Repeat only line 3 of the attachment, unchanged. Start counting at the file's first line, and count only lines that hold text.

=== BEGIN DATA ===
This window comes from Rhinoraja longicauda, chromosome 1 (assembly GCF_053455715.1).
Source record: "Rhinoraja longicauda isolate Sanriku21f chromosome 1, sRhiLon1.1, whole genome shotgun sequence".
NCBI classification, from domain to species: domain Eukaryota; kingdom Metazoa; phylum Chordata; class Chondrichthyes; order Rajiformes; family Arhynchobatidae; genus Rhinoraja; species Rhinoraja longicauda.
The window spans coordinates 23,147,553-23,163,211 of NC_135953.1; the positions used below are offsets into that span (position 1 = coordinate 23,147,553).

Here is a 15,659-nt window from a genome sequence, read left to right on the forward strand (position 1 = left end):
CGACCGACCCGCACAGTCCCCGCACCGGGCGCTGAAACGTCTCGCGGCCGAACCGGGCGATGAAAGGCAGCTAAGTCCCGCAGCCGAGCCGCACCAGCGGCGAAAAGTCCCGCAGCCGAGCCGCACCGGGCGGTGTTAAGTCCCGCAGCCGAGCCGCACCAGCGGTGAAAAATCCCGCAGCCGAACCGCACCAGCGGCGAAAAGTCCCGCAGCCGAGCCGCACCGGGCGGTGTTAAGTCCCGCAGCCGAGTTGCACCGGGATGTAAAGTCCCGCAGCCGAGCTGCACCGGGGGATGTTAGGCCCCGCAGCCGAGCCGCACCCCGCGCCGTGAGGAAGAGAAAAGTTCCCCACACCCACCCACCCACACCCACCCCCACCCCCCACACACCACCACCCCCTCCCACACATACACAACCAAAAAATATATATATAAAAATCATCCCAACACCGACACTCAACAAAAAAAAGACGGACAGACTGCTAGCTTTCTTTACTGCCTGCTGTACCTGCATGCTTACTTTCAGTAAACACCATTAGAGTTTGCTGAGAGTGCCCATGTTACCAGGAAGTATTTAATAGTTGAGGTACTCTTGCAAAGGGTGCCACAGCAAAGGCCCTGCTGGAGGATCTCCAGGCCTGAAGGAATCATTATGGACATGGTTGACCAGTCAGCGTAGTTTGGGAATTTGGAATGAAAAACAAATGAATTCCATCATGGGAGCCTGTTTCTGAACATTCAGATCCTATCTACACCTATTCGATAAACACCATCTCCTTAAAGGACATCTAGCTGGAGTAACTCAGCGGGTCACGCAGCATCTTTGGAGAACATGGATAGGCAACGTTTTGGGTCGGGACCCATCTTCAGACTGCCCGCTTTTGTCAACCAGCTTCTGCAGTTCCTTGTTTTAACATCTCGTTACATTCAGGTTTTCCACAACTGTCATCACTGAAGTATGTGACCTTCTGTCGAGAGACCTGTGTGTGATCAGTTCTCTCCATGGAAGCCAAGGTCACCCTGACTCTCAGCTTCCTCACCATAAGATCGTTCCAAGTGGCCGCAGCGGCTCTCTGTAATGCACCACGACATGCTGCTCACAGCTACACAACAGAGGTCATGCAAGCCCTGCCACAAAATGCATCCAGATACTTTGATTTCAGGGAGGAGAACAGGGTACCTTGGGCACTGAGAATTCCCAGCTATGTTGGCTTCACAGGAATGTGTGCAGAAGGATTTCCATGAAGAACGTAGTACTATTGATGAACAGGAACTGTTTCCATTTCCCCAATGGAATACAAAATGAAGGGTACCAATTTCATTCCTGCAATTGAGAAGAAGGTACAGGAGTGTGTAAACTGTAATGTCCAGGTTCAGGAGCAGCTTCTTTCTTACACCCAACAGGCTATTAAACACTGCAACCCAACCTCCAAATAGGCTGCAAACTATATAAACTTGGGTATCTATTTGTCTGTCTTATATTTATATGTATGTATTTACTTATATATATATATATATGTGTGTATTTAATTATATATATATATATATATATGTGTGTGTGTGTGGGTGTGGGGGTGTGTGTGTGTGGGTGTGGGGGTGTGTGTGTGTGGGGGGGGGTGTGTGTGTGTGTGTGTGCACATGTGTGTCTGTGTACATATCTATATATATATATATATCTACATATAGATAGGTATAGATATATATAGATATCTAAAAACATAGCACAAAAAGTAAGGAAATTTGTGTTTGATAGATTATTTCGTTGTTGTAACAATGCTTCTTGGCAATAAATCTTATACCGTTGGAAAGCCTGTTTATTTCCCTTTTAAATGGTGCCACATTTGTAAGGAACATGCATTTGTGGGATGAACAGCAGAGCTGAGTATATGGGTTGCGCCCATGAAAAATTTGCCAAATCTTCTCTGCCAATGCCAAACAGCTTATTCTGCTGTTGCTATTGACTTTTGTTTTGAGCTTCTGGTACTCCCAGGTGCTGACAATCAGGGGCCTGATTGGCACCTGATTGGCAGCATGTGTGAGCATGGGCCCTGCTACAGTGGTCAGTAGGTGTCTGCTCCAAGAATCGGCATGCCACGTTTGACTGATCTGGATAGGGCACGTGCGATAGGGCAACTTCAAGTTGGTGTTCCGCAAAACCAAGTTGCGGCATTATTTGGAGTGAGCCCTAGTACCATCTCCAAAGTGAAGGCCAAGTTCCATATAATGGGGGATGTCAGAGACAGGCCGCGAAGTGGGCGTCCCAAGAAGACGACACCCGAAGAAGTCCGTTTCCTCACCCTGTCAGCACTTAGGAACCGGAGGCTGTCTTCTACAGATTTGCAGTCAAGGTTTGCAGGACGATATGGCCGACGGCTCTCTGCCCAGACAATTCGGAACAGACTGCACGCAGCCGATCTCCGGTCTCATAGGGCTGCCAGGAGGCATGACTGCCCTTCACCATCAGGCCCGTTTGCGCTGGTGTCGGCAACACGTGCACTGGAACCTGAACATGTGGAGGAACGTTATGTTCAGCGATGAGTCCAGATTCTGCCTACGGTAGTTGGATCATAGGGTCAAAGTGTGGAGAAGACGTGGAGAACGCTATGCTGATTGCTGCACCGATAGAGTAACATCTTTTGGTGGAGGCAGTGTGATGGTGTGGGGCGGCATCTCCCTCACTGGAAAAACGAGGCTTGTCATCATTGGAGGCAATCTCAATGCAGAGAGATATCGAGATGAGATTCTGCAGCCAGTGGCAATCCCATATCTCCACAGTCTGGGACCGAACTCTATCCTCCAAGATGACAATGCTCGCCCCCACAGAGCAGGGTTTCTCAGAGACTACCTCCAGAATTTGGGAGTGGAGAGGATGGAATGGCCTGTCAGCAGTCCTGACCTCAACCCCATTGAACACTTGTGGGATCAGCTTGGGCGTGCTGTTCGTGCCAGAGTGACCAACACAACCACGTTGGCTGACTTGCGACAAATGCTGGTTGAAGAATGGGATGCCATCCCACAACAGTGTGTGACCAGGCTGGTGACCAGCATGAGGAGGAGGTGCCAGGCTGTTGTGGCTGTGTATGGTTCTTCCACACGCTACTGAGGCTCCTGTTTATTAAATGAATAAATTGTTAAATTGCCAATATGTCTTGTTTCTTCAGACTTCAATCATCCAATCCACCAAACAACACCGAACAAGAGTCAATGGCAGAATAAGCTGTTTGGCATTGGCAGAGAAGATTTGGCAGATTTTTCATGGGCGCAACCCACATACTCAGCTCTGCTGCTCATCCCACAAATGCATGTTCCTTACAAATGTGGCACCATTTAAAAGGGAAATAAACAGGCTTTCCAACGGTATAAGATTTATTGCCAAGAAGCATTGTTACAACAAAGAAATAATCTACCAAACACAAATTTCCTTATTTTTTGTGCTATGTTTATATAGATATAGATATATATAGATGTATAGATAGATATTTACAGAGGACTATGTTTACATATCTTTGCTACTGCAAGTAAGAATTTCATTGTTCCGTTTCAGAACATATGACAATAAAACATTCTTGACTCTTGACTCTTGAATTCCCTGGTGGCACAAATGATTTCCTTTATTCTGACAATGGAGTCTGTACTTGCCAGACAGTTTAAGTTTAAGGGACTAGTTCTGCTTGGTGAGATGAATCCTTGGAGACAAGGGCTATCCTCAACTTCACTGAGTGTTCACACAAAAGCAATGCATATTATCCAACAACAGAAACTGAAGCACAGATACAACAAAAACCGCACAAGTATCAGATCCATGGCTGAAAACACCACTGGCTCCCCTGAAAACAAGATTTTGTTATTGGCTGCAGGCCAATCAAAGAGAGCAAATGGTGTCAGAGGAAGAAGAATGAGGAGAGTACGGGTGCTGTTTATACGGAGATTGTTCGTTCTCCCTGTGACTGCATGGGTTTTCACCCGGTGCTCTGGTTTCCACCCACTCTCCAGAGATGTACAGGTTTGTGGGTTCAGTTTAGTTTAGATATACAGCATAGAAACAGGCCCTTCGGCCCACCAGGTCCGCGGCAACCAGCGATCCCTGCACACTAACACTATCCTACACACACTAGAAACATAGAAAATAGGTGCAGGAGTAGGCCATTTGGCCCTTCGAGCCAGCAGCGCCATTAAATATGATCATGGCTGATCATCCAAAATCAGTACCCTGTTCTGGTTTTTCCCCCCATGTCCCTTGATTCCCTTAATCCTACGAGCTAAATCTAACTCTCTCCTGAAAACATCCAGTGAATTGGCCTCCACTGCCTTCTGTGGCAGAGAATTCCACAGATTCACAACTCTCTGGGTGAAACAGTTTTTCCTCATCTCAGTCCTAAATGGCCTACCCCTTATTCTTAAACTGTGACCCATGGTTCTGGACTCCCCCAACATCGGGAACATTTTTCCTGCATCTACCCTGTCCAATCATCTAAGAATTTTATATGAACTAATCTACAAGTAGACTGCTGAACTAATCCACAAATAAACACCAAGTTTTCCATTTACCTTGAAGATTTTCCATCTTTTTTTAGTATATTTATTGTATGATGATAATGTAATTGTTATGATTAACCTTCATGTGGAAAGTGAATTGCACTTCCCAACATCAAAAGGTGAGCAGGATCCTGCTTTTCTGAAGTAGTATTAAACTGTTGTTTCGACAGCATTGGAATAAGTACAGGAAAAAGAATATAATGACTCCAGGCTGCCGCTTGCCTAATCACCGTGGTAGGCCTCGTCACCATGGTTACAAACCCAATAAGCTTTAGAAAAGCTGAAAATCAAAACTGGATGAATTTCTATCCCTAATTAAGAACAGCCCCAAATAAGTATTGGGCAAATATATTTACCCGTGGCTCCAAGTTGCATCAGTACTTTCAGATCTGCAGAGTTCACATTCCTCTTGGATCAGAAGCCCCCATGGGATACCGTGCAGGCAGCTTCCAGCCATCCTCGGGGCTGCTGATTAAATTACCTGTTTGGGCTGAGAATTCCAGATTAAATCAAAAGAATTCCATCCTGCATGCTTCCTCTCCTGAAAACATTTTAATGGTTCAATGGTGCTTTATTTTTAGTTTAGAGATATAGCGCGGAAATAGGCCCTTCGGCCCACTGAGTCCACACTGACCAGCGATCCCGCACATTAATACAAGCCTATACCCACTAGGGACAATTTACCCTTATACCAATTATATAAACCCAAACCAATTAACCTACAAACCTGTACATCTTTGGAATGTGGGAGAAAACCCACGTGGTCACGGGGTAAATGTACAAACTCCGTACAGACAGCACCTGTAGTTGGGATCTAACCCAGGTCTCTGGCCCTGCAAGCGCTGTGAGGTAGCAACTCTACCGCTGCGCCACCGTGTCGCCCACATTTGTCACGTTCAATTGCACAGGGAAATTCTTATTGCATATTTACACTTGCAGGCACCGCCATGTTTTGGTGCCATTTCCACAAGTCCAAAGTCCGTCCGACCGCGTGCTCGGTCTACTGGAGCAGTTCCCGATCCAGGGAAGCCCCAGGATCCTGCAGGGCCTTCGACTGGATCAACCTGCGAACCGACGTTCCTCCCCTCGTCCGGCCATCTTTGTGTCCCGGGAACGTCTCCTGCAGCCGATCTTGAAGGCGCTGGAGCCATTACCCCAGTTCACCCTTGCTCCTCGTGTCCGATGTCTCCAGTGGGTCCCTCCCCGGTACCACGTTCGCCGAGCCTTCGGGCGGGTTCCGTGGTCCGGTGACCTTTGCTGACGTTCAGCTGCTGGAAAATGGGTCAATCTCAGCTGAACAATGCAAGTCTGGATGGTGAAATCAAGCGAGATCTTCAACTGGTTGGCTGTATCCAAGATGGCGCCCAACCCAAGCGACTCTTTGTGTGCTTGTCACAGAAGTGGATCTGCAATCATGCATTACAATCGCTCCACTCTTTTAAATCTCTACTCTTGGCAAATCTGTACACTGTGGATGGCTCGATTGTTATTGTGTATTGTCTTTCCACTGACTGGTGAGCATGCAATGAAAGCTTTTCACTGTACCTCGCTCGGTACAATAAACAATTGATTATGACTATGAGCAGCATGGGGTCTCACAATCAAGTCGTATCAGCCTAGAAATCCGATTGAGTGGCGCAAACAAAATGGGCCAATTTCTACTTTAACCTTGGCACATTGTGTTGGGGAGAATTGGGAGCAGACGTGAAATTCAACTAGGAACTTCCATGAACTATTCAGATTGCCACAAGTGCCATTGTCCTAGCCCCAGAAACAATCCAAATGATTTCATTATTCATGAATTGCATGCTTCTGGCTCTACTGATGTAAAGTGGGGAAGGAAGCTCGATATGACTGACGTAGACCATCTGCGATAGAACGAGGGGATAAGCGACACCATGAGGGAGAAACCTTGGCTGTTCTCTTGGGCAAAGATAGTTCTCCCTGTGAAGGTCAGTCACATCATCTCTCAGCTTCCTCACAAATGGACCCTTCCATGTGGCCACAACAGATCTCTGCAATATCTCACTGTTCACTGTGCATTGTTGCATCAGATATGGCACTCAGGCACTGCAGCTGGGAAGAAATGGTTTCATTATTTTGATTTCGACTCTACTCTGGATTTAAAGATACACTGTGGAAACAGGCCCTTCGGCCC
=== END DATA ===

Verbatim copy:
NCBI classification, from domain to species: domain Eukaryota; kingdom Metazoa; phylum Chordata; class Chondrichthyes; order Rajiformes; family Arhynchobatidae; genus Rhinoraja; species Rhinoraja longicauda.